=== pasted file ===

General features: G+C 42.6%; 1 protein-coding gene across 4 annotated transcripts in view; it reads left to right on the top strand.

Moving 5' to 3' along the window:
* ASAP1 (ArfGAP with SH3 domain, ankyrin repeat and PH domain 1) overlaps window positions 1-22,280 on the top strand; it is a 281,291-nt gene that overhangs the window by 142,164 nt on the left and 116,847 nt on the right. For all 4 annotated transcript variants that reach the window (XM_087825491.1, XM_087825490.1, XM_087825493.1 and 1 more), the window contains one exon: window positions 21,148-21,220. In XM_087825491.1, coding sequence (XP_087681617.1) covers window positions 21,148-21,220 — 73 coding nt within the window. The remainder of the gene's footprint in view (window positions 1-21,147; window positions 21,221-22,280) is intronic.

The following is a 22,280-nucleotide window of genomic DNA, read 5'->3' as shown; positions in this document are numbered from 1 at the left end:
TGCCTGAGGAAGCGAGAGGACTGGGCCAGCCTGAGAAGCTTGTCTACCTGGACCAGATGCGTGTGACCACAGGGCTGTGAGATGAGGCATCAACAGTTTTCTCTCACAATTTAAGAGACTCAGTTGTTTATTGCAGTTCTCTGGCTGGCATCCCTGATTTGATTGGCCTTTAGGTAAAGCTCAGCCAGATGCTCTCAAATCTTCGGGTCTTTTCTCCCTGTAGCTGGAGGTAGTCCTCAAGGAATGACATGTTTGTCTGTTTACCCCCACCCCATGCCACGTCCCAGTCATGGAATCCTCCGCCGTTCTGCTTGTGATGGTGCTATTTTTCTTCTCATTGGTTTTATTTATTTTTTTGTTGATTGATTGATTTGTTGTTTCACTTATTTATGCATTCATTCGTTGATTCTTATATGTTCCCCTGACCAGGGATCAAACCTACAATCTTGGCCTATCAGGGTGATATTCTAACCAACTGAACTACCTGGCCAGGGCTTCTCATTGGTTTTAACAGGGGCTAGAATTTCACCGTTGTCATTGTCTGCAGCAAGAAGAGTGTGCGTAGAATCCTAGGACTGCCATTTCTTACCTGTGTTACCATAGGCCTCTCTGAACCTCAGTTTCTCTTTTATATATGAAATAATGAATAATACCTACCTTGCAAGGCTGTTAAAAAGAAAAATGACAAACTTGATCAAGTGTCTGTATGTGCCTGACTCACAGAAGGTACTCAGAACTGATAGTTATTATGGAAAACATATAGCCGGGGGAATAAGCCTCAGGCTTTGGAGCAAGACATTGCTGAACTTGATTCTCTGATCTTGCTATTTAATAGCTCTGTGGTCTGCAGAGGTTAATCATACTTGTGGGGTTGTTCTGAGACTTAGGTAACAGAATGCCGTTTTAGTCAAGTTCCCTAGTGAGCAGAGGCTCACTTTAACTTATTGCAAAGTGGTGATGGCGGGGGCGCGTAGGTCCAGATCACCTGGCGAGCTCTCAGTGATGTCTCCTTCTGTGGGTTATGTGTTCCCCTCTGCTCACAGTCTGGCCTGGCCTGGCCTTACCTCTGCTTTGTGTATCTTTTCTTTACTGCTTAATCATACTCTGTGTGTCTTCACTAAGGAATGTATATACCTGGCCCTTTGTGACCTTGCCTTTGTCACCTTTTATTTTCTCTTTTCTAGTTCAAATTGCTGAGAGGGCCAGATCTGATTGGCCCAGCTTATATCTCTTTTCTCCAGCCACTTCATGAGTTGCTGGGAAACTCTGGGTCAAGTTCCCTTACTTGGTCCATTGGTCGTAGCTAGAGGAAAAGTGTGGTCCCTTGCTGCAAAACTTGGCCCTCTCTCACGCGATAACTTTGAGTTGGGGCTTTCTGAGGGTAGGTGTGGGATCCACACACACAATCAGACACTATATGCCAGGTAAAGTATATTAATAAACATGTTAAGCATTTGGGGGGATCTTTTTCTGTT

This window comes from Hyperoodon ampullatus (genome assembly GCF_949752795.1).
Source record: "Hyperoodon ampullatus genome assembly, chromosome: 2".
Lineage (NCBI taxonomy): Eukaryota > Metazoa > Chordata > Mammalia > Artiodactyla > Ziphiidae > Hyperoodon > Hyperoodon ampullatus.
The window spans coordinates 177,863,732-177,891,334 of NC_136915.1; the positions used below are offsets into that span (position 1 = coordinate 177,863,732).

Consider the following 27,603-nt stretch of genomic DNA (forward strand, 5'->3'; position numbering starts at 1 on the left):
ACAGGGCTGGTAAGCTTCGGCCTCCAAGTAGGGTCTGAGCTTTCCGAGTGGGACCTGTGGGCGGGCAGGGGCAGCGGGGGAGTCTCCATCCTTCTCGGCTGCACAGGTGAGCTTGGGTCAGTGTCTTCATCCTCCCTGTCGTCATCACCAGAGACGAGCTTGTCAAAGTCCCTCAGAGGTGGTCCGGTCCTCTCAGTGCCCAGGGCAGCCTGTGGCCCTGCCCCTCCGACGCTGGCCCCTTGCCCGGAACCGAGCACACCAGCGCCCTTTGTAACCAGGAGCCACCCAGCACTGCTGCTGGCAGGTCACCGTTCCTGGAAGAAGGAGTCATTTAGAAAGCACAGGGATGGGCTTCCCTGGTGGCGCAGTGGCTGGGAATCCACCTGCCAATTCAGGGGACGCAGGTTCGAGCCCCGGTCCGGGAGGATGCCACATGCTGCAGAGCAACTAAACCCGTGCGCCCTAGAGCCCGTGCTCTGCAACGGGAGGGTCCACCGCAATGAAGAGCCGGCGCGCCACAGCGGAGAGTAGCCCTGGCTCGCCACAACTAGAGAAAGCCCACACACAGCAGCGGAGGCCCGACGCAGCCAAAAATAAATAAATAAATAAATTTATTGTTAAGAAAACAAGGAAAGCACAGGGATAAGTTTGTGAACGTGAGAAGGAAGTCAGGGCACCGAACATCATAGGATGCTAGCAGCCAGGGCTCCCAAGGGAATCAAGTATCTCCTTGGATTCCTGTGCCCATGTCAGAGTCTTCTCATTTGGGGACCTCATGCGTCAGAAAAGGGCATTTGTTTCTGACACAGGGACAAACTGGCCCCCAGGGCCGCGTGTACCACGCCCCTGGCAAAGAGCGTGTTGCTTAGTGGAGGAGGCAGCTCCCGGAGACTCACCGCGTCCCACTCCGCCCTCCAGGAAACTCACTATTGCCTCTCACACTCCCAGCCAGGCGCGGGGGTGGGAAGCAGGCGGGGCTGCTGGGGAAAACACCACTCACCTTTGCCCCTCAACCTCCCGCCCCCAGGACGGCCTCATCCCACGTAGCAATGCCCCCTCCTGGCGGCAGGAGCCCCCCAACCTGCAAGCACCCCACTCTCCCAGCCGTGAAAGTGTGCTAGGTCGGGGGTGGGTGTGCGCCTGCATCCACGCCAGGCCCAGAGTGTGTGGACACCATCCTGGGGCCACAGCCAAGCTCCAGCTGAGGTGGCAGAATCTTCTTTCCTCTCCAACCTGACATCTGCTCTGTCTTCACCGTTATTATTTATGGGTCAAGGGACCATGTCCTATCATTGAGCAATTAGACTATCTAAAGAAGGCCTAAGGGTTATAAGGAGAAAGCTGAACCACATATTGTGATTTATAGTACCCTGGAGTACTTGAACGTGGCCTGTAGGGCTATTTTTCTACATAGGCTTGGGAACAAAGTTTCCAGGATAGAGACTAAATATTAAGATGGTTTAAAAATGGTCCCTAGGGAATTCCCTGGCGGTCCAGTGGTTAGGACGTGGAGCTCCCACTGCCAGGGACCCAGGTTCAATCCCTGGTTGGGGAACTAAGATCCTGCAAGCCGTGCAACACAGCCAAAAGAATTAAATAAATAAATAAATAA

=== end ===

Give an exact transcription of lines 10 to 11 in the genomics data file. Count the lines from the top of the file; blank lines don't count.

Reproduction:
Consider the following 27,603-nt stretch of genomic DNA (forward strand, 5'->3'; position numbering starts at 1 on the left):
ACAGGGCTGGTAAGCTTCGGCCTCCAAGTAGGGTCTGAGCTTTCCGAGTGGGACCTGTGGGCGGGCAGGGGCAGCGGGGGAGTCTCCATCCTTCTCGGCTGCACAGGTGAGCTTGGGTCAGTGTCTTCATCCTCCCTGTCGTCATCACCAGAGACGAGCTTGTCAAAGTCCCTCAGAGGTGGTCCGGTCCTCTCAGTGCCCAGGGCAGCCTGTGGCCCTGCCCCTCCGACGCTGGCCCCTTGCCCGGAACCGAGCACACCAGCGCCCTTTGTAACCAGGAGCCACCCAGCACTGCTGCTGGCAGGTCACCGTTCCTGGAAGAAGGAGTCATTTAGAAAGCACAGGGATGGGCTTCCCTGGTGGCGCAGTGGCTGGGAATCCACCTGCCAATTCAGGGGACGCAGGTTCGAGCCCCGGTCCGGGAGGATGCCACATGCTGCAGAGCAACTAAACCCGTGCGCCCTAGAGCCCGTGCTCTGCAACGGGAGGGTCCACCGCAATGAAGAGCCGGCGCGCCACAGCGGAGAGTAGCCCTGGCTCGCCACAACTAGAGAAAGCCCACACACAGCAGCGGAGGCCCGACGCAGCCAAAAATAAATAAATAAATAAATTTATTGTTAAGAAAACAAGGAAAGCACAGGGATAAGTTTGTGAACGTGAGAAGGAAGTCAGGGCACCGAACATCATAGGATGCTAGCAGCCAGGGCTCCCAAGGGAATCAAGTATCTCCTTGGATTCCTGTGCCCATGTCAGAGTCTTCTCATTTGGGGACCTCATGCGTCAGAAAAGGGCATTTGTTTCTGACACAGGGACAAACTGGCCCCCAGGGCCGCGTGTACCACGCCCCTGGCAAAGAGCGTGTTGCTTAGTGGAGGAGGCAGCTCCCGGAGACTCACCGCGTCCCACTCCGCCCTCCAGGAAACTCACTATTGCCTCTCACACTCCCAGCCAGGCGCGGGGGTGGGAAGCAGGCGGGGCTGCTGGGGAAAACACCACTCACCTTTGCCCCTCAACCTCCCGCCCCCAGGACGGCCTCATCCCACGTAGCAATGCCCCCTCCTGGCGGCAGGAGCCCCCCAACCTGCAAGCACCCCACTCTCCCAGCCGTGAAAGTGTGCTAGGTCGGGGGTGGGTGTGCGCCTGCATCCACGCCAGGCCCAGAGTGTGTGGACACCATCCTGGGGCCACAGCCAAGCTCCAGCTGAGGTGGCAGAATCTTCTTTCCTCTCCAACCTGACATCTGCTCTGTCTTCACCGTTATTATTTATGGGTCAAGGGACCATGTCCTATCATTGAGCAATTAGACTATCTAAAGAAGGCCTAAGGGTTATAAGGAGAAAGCTGAACCACATATTGTGATTTATAGTACCCTGGAGTACTTGAACGTGGCCTGTAGGGCTATTTTTCTACATAGGCTTGGGAACAAAGTTTCCAGGATAGAGACTAAATATTAAGATGGTTTAAAAATGGTCCCTAGGGAATTCCCTGGCGGTCCAGTGGTTAGGACGTGGAGCTCCCACTGCCAGGGACCCAGGTTCAATCCCTGGTTGGGGAACTAAGATCCTGCAAGCCGTGCAACACAGCCAAAAGAATTAAATAAATAAATAAATAA